With onset of World War II and the growth of nearby U.S. Army post Fort McClellan, Anniston and the Star prospered. Circulation doubled to 15,000 by the 1940s. Ayers traveled through the state promoting U.S. involvement in the war. He also befriended prominent journalists and politicians, sending them his editorials and inviting them to visit Anniston and the Star offices. The Star began to gain recognition in national publications for its forward-thinking approach to solving race problems. Editorials advocating judicial, educational, and voting rights for blacks were reprinted throughout the South, and one was nominated for a Pulitzer Prize.
In 1948, Ayers defied the Dixiecrats, states rights southern Democrats who had broken with the national party, and promoted Harry Truman for president. In the 1950s, the Star condemned Senator Joseph McCarthy's anticommunism hearings but retrenched on racial progress, opposing integration and discouraging the aims of the civil rights movement. The paper's editorial policies returned to their more progressive roots in the 1960s when Harry Ayers's son, H. Brandt Ayers, became the paper's editor. In 1965, the Star denounced the Ku Klux Klan and ran a front-page editorial advocating rationality and communication in race relations. In 1972, H. Brandt Ayers followed his father Harry's example and endorsed Senator George McGovern for president despite the community's strong support for President Richard M. Nixon.
Over the course of the following 30 years, the Star's editorial page steered a moderate to liberal course while the paper's news coverage won state and national awards. Its national reputation helped it recruit reporters from Ivy League schools who, despite their youth, produced award-winning stories. The paper also cultivated local talent, hiring a college dropout named Rick Bragg and helping him launch a journalistic career that includes a Pulitzer Prize and a stint at the New York Times.
Having good reporters and editors has been a hallmark of the Star, and the paper today continues to serve as a training ground for young reporters while at the same time attracting and retaining highly regarded editors from more prominent metropolitan newspapers. A big contributor to the paper's success from the 1920s into the early 1990s was Ralph Callahan, who began as a high school sports reporter and then rose through the ranks to become the paper's business manager.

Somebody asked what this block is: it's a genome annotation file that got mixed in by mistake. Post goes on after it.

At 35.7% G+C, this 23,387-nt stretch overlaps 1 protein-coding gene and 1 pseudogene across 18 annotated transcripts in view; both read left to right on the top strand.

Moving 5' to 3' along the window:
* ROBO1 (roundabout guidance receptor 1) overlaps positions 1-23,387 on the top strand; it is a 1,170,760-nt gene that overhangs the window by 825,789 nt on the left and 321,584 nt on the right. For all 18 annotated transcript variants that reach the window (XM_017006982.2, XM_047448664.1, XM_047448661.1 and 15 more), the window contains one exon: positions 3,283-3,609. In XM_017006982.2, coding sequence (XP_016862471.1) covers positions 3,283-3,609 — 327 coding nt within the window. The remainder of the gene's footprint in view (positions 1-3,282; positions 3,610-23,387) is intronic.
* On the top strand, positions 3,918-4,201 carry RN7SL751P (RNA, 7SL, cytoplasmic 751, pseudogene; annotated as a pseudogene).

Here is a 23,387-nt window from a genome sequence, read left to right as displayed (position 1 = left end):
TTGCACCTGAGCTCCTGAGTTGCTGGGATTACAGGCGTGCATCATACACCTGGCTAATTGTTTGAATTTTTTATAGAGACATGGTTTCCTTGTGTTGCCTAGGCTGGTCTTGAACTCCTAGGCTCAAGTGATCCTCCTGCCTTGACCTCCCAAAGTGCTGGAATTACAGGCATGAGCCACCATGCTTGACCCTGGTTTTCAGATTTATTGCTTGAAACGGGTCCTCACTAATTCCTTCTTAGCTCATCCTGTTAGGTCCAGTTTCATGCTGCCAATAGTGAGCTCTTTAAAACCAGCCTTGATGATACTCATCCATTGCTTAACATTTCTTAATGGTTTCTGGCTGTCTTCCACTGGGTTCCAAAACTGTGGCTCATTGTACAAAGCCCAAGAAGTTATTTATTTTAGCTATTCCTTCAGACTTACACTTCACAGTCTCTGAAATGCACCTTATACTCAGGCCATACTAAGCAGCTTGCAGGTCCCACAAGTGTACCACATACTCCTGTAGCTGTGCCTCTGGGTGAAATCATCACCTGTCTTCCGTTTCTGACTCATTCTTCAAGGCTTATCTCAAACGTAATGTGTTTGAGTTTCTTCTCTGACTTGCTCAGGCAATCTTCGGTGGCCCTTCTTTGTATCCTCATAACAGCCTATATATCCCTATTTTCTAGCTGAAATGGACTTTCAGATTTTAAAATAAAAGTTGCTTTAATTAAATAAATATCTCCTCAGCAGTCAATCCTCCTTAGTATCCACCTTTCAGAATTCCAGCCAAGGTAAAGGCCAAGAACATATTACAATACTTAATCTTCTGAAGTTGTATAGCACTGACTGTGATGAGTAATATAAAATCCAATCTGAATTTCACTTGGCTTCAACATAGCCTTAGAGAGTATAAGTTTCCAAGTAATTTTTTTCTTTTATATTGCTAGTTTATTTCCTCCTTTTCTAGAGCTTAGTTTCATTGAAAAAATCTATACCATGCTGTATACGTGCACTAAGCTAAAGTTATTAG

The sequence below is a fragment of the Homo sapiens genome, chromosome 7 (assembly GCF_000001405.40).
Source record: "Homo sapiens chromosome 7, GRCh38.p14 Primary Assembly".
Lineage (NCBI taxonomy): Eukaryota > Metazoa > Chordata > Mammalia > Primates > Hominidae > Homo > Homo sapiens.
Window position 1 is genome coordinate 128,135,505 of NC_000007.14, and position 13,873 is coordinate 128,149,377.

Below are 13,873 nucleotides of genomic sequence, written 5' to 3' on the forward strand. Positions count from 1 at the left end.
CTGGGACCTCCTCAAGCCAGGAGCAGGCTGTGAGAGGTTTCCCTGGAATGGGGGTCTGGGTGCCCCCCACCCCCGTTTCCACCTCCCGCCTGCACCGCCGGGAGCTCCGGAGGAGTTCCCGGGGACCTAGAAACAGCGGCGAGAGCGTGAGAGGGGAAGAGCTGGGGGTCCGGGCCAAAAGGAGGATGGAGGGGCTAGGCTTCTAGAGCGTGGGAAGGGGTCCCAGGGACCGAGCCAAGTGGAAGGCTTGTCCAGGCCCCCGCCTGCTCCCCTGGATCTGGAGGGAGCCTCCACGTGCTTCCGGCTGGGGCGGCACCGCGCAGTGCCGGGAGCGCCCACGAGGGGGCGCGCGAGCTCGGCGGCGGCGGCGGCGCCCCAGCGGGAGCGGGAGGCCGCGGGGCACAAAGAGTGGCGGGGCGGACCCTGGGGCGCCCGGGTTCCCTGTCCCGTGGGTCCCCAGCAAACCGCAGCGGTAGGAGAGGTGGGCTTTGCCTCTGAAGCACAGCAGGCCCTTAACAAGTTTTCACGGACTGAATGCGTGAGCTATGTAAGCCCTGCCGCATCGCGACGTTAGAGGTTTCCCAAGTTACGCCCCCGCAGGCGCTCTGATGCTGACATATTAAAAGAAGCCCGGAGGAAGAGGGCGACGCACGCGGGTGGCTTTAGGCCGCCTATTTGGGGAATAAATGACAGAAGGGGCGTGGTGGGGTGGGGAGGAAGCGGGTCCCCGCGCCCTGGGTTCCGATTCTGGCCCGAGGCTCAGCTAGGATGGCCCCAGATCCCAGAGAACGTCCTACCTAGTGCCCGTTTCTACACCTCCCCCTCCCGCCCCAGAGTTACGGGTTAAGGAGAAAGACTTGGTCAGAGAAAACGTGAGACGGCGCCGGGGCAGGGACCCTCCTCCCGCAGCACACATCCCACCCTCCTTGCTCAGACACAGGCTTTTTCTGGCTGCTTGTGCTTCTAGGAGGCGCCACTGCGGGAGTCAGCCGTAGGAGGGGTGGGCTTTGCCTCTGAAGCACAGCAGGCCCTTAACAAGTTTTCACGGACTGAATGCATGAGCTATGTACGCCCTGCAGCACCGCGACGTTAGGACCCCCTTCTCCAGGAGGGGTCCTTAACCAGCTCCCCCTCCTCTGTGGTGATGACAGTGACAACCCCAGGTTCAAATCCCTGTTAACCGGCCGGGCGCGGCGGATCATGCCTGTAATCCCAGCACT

In December 2002, Anniston Star publisher H. Brandt Ayers created the nonprofit Ayers Family Institute for Community Journalism in an effort to maintain the funds needed to keep the 28,000-circulation paper independent. The foundation is slated to receive all the family-owned stock of the Consolidated Publishing Company, which publishes the Star and three smaller papers. In partnership with the University of Alabama and with funding from the Knight Foundation, the institute launched a master's program in community journalism and accepted its first students in autumn 2006.
With its recent move from family ownership to nonprofit foundation, the Star hopes to maintain its independence while at the same time training a new generation of journalists willing to work for a
paper that, as Bragg recalled, still heeded "Colonel" Ayers's commitment to serve as the spokesperson for those whose voices
seldom are heard.
Ayers, Brandt. "Loving and Cussing: The Family Newspaper." Nieman Reports 55 (June 2001): 56.
Barringer, Felicity. "Alabama Paper Plans to Go Nonprofit." New York Times, 16 December 2002, A25.
Bragg, Rick. All Over But the Shouting. New York: Pantheon Books, 1997.
Cox, Liz. "A 'Learning Newspaper': In Anniston, A Big Plan to Stay Small." Columbia Journalism Review 42 (May/June 2003): 16-18.
Stoker, Kevin. New South Community Journalism in the Age of Reform. Ph.D diss., University of Alabama, 1998.
———. "Liberal Journalism in the Deep South: Harry M. Ayers and The 'Bothersome' Race Question." Journalism History 27 (1): 22-34.
Brigham Young University
Published March 17, 2009
Last updated November 7, 2013